Note: In UNIX, use nm to locate which libraries contain a given function. Here's a sample of nm output on my Cygwin prompt (I have to boot my other partition to get Linux running, but I'm sure the result is similar):

    $ cd /usr/lib
    $ nm -o lib*.a | grep -w __printf
    libc.a:ds00224.o:00000000 T __printf
    libcygwin.a:d000352.o:00000000 T __printf
    libg.a:d000352.o:00000000 T __printf


    Have fun!

    Peace always,
    <jdenny>
    Always listen to experts. They\'ll tell you what can\'t be done and why. Then go and do it. -- Robert Heinlein
    I\'m basically a very lazy person who likes to get credit for things other people actually do. -- Linus Torvalds


  3. #3
    Leftie Linux Lover the_JinX's Avatar
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    Talking tadaaa

    you can give the compiler a command to stop after pre-processing..
    then you can see what it does before realy compiling the thing..

    This I got from the CC Man pages (man cc)
    -E Stop after the preprocessing stage; do not run the compiler proper. The output is preprocessed source code, which is sent to the standard output.

    So that would make.

    cc -E (filenames.c/.h) > tempfile.txt

    to store it in a temporary file..
    or

    cc -E (filenames.c/.h) | less

    to view..


    some good reading material on the pre-processor : http://www.cs.bath.ac.uk/~pjw/NOTES/...eprocessor.pdf
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  4. #4
    The Iceman Cometh
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    jdenny's answer is right on. Basically, the actual code for the function is pre-compiled in an external library which is made available when you include stdio.h. Generally, the pre-processor directives and function/procedure prototypes are enough to let you know what you need to do to use the function. If you are looking for some more detail, I suggest checking out some programming web sites. It's unlikely, however, that you will find any code for the printf function or similar functions, since it's machine dependent (every compiler has a different stdio.h depending which OS it's designed for) and, as far as I know, is written using assembly calls...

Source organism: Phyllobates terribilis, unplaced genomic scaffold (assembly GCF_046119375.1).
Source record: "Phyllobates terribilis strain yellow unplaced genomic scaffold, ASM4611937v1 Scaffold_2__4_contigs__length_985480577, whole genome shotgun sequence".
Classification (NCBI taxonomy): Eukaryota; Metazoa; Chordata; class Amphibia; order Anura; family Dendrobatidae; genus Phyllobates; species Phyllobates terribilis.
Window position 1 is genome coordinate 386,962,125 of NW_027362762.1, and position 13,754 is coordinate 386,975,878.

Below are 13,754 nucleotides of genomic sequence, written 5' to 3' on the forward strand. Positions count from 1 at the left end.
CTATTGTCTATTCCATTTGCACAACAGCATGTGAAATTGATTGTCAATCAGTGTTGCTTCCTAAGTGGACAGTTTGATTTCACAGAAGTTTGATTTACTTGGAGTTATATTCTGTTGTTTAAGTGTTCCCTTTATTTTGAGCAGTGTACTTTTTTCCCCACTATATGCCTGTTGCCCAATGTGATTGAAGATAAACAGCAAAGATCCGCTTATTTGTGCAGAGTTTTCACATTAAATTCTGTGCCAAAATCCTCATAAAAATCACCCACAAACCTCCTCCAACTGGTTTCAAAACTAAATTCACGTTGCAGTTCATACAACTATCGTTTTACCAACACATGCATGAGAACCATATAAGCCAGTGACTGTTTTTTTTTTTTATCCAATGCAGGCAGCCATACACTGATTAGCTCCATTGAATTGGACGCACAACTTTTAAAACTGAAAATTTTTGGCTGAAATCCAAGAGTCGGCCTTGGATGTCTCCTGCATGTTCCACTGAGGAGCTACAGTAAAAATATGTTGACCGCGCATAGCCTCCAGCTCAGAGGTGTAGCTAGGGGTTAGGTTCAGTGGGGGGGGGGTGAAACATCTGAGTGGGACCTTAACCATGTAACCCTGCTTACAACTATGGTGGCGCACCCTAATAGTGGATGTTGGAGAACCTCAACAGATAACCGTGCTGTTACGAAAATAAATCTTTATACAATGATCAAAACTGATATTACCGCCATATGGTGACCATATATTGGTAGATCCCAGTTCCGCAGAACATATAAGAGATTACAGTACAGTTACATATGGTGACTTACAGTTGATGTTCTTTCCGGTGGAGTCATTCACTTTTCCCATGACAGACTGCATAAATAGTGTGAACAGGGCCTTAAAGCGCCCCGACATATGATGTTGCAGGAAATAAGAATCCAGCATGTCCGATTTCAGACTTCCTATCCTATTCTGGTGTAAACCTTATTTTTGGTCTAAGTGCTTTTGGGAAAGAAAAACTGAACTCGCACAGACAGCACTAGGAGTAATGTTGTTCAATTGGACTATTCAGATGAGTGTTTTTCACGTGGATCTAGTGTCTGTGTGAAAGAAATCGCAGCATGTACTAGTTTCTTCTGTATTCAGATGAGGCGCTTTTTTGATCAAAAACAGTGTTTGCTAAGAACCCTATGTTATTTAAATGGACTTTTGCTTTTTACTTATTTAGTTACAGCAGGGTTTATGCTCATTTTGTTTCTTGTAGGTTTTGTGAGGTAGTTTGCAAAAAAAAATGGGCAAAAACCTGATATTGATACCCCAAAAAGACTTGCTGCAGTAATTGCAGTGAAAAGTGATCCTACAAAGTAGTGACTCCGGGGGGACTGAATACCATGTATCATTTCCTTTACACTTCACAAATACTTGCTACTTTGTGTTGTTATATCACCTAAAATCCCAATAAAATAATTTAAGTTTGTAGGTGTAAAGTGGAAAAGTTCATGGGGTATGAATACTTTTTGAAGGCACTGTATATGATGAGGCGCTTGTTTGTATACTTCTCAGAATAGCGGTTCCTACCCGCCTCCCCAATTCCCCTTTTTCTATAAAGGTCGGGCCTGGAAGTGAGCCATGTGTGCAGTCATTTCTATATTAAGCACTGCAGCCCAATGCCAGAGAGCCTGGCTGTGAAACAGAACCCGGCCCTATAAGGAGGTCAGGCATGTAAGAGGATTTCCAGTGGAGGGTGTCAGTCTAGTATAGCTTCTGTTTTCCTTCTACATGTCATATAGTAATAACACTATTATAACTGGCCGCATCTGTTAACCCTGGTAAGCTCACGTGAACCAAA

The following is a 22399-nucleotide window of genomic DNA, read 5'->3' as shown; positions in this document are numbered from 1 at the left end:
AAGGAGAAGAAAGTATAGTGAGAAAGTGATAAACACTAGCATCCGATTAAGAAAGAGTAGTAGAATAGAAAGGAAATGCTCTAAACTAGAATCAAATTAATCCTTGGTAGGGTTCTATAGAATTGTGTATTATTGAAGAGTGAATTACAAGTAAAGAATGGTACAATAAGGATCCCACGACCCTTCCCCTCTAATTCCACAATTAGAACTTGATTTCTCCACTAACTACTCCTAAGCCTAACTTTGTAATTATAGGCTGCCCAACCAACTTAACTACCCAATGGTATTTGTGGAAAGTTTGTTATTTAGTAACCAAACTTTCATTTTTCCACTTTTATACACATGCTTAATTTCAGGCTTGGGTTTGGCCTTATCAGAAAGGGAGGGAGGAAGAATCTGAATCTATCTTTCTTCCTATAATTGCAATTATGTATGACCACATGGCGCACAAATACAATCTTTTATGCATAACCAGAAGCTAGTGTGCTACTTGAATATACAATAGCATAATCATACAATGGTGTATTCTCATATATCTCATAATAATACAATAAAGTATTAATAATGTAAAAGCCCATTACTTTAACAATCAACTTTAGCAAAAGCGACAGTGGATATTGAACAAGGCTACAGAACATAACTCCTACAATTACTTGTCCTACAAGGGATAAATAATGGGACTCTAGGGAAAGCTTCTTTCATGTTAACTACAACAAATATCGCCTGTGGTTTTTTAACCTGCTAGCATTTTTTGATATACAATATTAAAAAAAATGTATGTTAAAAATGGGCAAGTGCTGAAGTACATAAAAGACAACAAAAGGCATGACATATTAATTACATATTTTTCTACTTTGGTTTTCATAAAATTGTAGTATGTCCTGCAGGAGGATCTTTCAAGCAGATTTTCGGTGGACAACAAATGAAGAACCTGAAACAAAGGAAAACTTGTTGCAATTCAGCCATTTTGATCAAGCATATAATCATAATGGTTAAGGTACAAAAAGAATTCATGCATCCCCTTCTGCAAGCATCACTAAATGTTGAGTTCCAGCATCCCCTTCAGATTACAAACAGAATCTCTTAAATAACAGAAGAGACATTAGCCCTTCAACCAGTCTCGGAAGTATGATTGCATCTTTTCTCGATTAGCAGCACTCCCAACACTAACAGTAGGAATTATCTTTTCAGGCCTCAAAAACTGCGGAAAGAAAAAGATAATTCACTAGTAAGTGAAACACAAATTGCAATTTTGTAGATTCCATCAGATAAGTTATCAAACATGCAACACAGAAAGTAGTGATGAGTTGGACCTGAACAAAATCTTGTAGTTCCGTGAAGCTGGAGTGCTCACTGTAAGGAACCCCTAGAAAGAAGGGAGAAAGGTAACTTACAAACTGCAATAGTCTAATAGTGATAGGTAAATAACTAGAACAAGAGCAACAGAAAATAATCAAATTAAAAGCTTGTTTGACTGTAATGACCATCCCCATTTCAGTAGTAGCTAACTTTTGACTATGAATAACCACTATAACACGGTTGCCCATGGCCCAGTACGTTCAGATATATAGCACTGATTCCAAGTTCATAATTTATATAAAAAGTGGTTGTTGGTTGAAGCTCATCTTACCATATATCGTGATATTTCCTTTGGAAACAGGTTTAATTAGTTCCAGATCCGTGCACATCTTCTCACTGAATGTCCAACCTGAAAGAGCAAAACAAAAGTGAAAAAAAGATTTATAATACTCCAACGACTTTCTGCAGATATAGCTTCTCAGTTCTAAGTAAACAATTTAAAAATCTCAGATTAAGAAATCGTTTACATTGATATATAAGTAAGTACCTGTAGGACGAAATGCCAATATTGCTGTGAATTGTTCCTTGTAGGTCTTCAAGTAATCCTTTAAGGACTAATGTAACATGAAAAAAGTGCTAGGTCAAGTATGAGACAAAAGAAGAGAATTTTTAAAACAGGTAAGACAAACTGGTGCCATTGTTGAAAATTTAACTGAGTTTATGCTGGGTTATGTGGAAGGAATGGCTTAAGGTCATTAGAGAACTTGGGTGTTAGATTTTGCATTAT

AJ

  5. #5
    Thank you everyone, It had been a very long time that question had remained strolling around my brain cells. It is nice to finaly know.
    test

  6. #6
    I went to Bloodshed's forum and asked the developer's themselves the question you asked. The response was:

    search google for "gcc stdlib source code" or goto http://www.stlport.org/ I doubt it will be of much use... the source code for both seems to have been organized by a blind man with tail, and even when you find it printf the comments explaining it are extremely cryptic... as in the guy who wrote them could easily get a job writting windows error messages.

    Zero Valintine
    Hope this helps.

    I downloaded the source code, but it does me no good when I do not know C++ very well. I'll keep it on hand so I can view it later when I do understand classes and more functions... that was a good question.